Normally the House of Commons is back in session during the third week in September, meaning we would be well into the fall session by now.
Obviously with Prime Minister Trudeau calling an election on Sept. 20, the normal Parliamentary cycle was delayed.
Recently, I have been increasingly asked when will the new Parliament be up and running in Ottawa?
For some context, the 2015 general election that was held Oct. 19 that year, and just over two weeks later, on Nov. 4, Prime Minister Trudeau announced his cabinet and the new Parliament resumed roughly one month after that on Dec. 3 with a Throne Speech on Dec. 4.
We are now three weeks past the Sept. 20 (2021) election and I expect the PM to announce his cabinet within the next week, and Parliament likely to return with a Throne Speech sometime, potentially, as late as December.
It also should be noted that the first action of Parliament, once it returns, is to elect a new Speaker.
Opposition parties will also be announcing who their critics will be, as well as their House administration officers such as the House leader and whip.
The reason why I’m often asked when will the new Parliament begin sitting relates to another question I frequently get relating to the Canadian Recovery Benefit (CRB) program that replaced the Canadian Emergency Response Benefit (CERB) program.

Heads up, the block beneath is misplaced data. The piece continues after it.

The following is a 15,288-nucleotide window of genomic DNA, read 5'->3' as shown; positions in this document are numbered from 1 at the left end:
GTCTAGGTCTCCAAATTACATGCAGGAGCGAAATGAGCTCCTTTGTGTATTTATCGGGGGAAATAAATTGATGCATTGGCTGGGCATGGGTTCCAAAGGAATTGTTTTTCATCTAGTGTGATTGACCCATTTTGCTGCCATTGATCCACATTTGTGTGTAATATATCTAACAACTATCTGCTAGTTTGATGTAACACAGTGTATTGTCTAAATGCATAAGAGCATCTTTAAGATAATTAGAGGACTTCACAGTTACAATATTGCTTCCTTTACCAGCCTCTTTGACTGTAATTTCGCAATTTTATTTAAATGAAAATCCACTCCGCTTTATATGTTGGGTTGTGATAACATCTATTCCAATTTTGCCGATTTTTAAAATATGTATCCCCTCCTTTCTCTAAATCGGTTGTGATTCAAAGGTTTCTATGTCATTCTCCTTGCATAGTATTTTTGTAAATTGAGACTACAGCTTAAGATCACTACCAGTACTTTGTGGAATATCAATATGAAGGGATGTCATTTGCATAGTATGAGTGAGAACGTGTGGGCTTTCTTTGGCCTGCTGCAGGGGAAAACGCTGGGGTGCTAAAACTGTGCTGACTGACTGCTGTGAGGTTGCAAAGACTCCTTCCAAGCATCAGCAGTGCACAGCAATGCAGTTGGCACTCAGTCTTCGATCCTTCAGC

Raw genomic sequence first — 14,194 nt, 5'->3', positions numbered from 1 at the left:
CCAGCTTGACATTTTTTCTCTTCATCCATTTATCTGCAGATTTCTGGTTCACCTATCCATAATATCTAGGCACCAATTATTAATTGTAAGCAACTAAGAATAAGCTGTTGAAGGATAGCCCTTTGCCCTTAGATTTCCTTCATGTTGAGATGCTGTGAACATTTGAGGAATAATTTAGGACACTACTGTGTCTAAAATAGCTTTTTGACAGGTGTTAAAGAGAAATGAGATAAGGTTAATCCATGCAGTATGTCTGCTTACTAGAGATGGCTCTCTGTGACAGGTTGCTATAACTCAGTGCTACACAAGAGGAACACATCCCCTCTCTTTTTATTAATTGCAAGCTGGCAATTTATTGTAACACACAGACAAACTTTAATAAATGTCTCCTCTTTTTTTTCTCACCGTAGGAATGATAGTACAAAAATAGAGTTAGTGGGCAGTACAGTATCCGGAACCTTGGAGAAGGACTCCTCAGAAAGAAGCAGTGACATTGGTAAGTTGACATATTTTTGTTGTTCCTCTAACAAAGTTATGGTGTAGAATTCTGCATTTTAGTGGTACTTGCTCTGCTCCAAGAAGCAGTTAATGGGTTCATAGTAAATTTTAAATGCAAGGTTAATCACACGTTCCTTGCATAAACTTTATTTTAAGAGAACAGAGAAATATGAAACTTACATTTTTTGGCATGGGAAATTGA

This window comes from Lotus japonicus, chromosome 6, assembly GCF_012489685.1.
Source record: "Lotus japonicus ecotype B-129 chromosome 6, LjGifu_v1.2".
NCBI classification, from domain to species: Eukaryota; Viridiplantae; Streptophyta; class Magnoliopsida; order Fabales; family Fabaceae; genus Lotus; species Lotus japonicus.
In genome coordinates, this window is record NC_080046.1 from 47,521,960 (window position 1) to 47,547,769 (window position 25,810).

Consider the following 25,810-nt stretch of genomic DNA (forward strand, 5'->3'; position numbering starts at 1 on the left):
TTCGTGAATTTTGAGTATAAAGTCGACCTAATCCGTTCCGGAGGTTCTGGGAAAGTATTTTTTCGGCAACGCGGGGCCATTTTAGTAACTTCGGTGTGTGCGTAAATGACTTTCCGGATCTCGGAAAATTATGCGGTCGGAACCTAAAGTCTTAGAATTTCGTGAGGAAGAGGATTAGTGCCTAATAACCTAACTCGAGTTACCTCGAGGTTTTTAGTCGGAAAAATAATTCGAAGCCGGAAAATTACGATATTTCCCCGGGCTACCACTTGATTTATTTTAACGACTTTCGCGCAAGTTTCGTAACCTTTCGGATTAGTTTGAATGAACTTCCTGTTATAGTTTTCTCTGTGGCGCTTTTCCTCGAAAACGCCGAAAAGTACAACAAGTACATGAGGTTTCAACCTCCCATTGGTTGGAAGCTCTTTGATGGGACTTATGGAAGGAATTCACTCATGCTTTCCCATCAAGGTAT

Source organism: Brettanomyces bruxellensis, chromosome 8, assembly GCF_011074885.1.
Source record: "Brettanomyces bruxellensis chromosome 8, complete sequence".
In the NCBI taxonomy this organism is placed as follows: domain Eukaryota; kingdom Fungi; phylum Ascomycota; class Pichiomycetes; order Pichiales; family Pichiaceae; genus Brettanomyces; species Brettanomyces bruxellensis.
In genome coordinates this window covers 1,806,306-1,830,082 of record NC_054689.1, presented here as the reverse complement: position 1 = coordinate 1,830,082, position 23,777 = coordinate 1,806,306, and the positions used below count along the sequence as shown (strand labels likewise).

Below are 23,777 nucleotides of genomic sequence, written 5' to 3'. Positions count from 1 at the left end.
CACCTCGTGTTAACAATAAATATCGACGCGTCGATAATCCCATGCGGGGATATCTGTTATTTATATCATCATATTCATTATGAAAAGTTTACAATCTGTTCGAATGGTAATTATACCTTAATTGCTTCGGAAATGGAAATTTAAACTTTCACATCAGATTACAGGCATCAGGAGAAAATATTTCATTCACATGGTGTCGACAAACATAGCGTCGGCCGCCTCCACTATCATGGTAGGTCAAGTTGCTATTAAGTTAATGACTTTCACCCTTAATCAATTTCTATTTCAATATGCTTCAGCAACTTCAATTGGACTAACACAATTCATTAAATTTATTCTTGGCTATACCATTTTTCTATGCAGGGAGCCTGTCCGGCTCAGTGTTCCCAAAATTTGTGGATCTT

Currently the CRB, much like Canadian Emergency Wage Subsidy (CEWS) and Canada’s other pandemic relief benefit programs are set to expire on Oct. 23.
Many Canadians are awaiting news as to what will become of these programs.
While there have been hints that discussions around extending these benefits are being held, no conclusive statement has emerged from the government.
From my perspective, I expect the prime minister to have a new cabinet in place ASAP and the fate on the future of these programs will be a priority topic of discussion.
With Statistics Canada announcing that the country’s unemployment rate has now reached pre-pandemic levels, some are suggesting these programs should be wound down.
As the National Post reported on Oct. 9: “A chorus of business, academic and political voices wants an end to the CRB once and for all, claiming it's hindering productivity and worsening labour shortages.”
My question this week:
What do you think should happen with Canada’s pandemic recovery programs on Oct. 23?
I can be reached at [email protected] or call toll free 1-800-665-8711
This article is written by or on behalf of an outsourced columnist and does not necessarily reflect the views of Castanet.